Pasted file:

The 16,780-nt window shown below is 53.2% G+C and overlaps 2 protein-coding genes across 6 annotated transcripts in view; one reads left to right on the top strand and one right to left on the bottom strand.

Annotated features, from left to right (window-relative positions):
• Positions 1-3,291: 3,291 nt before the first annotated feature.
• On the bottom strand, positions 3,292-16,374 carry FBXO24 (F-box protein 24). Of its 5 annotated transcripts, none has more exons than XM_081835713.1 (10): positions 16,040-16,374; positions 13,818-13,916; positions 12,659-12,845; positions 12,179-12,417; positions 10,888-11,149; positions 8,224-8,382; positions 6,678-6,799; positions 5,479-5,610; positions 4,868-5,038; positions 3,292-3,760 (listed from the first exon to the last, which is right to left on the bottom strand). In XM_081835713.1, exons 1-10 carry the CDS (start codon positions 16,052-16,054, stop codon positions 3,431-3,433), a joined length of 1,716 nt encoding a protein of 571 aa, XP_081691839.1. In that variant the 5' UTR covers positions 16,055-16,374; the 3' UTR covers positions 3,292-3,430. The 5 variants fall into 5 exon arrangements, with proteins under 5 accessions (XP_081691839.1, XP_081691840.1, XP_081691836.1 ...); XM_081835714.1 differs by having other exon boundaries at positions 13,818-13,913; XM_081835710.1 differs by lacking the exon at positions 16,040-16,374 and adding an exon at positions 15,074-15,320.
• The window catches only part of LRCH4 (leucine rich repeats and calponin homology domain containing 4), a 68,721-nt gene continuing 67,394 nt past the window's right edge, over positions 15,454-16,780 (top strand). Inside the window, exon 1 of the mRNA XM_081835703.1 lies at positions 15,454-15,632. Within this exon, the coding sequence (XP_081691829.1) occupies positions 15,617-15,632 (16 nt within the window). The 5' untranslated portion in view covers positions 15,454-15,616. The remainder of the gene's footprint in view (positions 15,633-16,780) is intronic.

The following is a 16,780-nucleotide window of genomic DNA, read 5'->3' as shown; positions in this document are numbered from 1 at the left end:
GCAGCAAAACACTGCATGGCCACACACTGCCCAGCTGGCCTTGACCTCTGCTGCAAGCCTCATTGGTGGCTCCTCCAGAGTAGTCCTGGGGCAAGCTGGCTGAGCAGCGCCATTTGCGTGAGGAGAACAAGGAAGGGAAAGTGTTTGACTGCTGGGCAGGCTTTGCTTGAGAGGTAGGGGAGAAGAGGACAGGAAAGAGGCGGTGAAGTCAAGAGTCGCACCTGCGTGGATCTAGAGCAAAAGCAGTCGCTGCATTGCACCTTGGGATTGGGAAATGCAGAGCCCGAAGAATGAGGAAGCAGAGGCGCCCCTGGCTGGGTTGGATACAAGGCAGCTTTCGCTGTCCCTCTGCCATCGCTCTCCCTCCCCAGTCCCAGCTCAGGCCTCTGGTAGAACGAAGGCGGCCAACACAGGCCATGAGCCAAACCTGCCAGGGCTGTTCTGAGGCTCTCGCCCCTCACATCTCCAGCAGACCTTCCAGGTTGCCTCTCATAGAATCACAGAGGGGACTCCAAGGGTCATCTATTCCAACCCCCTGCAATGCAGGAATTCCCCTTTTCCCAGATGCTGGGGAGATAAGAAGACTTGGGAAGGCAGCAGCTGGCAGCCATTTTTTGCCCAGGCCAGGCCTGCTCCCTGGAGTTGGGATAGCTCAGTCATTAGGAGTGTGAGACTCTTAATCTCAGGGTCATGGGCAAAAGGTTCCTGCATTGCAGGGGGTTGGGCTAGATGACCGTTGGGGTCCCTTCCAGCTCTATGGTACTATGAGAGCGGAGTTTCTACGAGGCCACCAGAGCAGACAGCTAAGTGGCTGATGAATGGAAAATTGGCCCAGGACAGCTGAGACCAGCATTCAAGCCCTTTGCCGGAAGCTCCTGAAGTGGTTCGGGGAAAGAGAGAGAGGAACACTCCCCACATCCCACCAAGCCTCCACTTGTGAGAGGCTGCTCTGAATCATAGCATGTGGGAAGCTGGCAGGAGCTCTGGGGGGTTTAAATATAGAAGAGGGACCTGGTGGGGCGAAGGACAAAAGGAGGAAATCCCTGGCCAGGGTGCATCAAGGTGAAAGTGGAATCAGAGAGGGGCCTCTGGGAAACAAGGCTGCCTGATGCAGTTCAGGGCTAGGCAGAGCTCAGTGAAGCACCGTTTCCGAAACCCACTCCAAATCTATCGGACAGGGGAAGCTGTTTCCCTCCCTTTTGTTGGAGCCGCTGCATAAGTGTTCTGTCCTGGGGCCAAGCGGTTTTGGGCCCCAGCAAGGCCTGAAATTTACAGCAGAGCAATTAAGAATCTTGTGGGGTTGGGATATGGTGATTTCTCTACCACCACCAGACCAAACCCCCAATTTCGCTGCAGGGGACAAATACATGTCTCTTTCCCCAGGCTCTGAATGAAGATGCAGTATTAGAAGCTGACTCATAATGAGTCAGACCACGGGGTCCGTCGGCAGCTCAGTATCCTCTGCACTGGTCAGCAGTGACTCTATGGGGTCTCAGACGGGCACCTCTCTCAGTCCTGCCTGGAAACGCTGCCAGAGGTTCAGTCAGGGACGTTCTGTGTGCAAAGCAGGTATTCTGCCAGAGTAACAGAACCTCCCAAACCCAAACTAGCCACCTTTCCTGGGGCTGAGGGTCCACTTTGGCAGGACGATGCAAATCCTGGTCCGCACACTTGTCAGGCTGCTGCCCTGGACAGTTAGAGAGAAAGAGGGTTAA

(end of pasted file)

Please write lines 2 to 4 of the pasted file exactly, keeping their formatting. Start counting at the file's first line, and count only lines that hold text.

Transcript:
Annotated features, from left to right (window-relative positions):
• Positions 1-3,291: 3,291 nt before the first annotated feature.
• On the bottom strand, positions 3,292-16,374 carry FBXO24 (F-box protein 24). Of its 5 annotated transcripts, none has more exons than XM_081835713.1 (10): positions 16,040-16,374; positions 13,818-13,916; positions 12,659-12,845; positions 12,179-12,417; positions 10,888-11,149; positions 8,224-8,382; positions 6,678-6,799; positions 5,479-5,610; positions 4,868-5,038; positions 3,292-3,760 (listed from the first exon to the last, which is right to left on the bottom strand). In XM_081835713.1, exons 1-10 carry the CDS (start codon positions 16,052-16,054, stop codon positions 3,431-3,433), a joined length of 1,716 nt encoding a protein of 571 aa, XP_081691839.1. In that variant the 5' UTR covers positions 16,055-16,374; the 3' UTR covers positions 3,292-3,430. The 5 variants fall into 5 exon arrangements, with proteins under 5 accessions (XP_081691839.1, XP_081691840.1, XP_081691836.1 ...); XM_081835714.1 differs by having other exon boundaries at positions 13,818-13,913; XM_081835710.1 differs by lacking the exon at positions 16,040-16,374 and adding an exon at positions 15,074-15,320.